Such studies of anthologies have already been undertaken, for example, at a Modern Language Association panel in December 1996, some of the proceedings of which were published in Romanticism and Victorianism on the Net. Focusing on Romantic Anthologies, the panel raised ethical questions, such as those posed by Duncan Wu: "should the anthologist provide teachers with texts of works already taught, or is it more properly their job to give teachers works that they (the anthologist) thinks should be taught?... is the teaching anthology the most appropriate vehicle for canon reform? Is it right to regard the classroom as the laboratory, and our students as the guinea-pigs, on which to try new canonical configurations and new critical ideologies?" (par. 4). Laura Mandell underscores the ethical "urgency" of Wu's questions, adding that even if "junior-college and adjunct faculty do have the time to re-educate themselves for teaching new materials" incorporated into revised anthologies, these educators "may find... an unconscious kind of canonizing that goes on in the classroom through sheer amount of knowledge about and comfort with teaching texts that one has oneself been taught in contradistinction to material that is new and strange" (par. 3). While Wu and Mandell focus on Romantic anthologies, their questions seem applicable for other kinds of literature and poetry anthologies.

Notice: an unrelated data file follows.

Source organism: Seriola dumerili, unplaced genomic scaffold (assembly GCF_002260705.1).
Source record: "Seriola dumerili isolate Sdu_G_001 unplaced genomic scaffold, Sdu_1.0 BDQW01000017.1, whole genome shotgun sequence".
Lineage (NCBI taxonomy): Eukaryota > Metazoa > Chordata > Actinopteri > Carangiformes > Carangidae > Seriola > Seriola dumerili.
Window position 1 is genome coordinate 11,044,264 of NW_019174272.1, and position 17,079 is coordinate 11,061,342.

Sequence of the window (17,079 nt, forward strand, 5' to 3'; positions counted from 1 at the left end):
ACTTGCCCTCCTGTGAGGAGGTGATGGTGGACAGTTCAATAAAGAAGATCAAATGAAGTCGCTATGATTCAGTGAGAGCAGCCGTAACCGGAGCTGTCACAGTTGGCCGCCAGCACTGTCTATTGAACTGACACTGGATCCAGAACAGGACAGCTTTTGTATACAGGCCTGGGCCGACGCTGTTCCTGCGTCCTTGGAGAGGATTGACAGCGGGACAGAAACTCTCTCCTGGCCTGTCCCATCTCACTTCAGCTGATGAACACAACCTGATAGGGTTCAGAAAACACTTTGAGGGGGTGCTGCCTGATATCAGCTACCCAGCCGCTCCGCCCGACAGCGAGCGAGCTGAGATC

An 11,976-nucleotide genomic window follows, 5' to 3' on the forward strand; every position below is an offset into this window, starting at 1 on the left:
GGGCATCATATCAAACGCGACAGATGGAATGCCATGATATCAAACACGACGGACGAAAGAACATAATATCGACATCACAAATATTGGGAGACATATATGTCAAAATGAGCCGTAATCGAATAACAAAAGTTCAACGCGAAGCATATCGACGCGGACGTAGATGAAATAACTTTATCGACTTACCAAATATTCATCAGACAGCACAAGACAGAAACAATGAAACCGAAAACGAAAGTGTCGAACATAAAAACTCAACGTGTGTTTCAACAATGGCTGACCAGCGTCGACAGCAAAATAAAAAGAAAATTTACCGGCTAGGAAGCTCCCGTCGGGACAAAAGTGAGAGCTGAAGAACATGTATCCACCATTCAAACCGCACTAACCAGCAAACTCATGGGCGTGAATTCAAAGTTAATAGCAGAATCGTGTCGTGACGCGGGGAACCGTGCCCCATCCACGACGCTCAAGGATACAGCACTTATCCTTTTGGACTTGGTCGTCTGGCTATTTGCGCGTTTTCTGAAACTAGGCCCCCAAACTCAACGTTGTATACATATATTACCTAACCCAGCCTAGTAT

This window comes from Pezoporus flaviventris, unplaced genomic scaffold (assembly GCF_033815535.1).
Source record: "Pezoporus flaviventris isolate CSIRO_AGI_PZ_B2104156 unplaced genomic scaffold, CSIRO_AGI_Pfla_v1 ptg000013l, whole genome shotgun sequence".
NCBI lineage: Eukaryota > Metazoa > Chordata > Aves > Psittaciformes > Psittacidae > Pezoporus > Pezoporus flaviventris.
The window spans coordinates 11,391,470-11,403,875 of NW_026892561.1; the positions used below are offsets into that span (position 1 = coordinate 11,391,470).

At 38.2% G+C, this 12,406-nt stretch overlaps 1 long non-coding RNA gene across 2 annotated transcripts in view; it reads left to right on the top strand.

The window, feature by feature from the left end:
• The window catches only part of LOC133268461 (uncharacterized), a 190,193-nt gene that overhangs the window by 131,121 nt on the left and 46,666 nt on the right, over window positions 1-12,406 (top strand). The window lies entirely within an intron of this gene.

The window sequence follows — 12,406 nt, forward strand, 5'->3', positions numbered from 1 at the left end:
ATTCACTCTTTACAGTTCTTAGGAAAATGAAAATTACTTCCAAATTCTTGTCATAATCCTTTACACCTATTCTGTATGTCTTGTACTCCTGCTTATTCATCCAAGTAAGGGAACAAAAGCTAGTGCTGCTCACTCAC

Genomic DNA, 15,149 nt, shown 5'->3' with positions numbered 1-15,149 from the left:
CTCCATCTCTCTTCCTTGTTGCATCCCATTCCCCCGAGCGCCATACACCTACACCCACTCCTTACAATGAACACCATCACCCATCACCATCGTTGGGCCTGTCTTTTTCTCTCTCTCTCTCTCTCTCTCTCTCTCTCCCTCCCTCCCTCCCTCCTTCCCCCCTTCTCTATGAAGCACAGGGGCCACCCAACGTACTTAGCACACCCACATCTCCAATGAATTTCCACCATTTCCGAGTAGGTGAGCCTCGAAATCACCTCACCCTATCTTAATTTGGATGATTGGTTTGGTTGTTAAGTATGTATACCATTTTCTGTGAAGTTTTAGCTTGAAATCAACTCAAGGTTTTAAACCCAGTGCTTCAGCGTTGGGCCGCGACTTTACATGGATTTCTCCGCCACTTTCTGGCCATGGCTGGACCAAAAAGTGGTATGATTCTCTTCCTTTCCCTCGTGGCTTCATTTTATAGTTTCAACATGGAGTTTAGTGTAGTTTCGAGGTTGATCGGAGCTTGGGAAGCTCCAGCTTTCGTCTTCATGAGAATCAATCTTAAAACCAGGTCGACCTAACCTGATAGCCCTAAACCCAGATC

The helpfulness of Dickinson's poems and works by other canonical poets to audiences coping with loss likewise affirms the urgency of Wu's question about whether or not it is ethical to try out "new canonical configurations" on students (par. 4). Would students lose some helpful strategies or equipments for living if the poetry canon was redefined through anthologies? An equally urgent question, however, is "Are students already missing out on helpful poems that are not included in the canon?" Students may indeed be missing out, as Carey Kaplan and Ellen Cronan Rose indicate in their discussion of women readers' responses to a non-credit Women and Literature course in 1971 (38). Although the course began with a syllabus structured by the teacher, the women "took direction of their own reading and discussion" replacing male authors like Sinclair Lewis with women writers, including George Eliot, Maya Angelou, and Sylvia Plath, who spoke to their own experiences and provided "some insight into the forces that had shaped [their] lives" (Kaplan and Rose 38; Sass qtd. in Kaplan and Rose 39).